A concentration is called vertical where the transaction is between operators situated at different levels of the chain of production.

Vertical mergers are usually less harmful to competition than horizontal mergers: they do not eliminate competition between the parties and are likely to generate efficiency gains. They may however produce negative effects where they render the access of competitors to the market of the new entity more difficult by the excluding or the foreclosing of access of the latter.

The vertical merger must not lead to market foreclosures. Foreclosure can be the result of the refusal to sell an input to downstream competitors (or imposing a high price) or the refusal by the downstream division of the integrated undertaking to buy or distribute the products of independent upstream producers. To assess whether this is occurring, the Competition Authority will look into whether the new entity is able to foreclose the market, whether it has any incentive to do so and whether a foreclosure strategy produces a restrictive effect on the markets at issue.

Like with horizontal mergers, the market power of the merged undertaking is a decisive criterion: a market share of less than 30% makes improbable any interference with competition in the case of a vertical concentration. Competitors’ ability to react is also a factor of assessment. That ability depends on their own degree of integration. The presence of vertically integrated competitors with production capacities and internal outlets precludes the risk of market foreclosure. There is little risk of market foreclosure in the absence of barriers to entry. For pressure from potential competitors to be considered sufficient, their entry on the market must be possible, able to take place in a timely manner and the pressure must be real.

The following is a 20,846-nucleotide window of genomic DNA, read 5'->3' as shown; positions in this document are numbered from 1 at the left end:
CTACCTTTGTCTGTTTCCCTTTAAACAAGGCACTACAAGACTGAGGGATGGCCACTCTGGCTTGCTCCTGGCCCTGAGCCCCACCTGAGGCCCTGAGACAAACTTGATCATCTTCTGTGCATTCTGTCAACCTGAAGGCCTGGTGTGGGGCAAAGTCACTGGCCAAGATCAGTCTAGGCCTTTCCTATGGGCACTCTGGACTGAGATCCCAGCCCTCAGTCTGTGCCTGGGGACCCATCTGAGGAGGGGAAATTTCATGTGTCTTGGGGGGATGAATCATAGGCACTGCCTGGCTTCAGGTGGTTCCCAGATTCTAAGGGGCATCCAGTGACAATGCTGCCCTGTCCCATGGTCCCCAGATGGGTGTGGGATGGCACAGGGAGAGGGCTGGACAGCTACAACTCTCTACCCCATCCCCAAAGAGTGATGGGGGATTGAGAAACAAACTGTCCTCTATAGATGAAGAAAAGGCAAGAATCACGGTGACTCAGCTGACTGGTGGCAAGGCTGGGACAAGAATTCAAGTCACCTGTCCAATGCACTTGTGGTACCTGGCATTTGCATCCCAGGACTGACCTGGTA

Going beyond market characteristics, the Authority also examines whether the new entity is able to adopt foreclosure strategies. The merged undertaking may be motivated to foreclose the market where, in the long term, it will be able to profit from the reduction of the sales of inputs to downstream competitors or from the stopping of input supplies to its upstream rivals. The gains resulting from the weakening or elimination of competitors depend on profit levels and margins achieved up- and downstream. There is no likelihood of a foreclosure strategy where the losses incurred by the new entity on a market on which it achieves high margins cannot be offset by the development of market shares on a market where margins are low, if the new entity cannot cope with the demand diverted from its competitors, does not have sufficient capacity to sell their share of production or the market is characterized by diversity in terms of product ranges.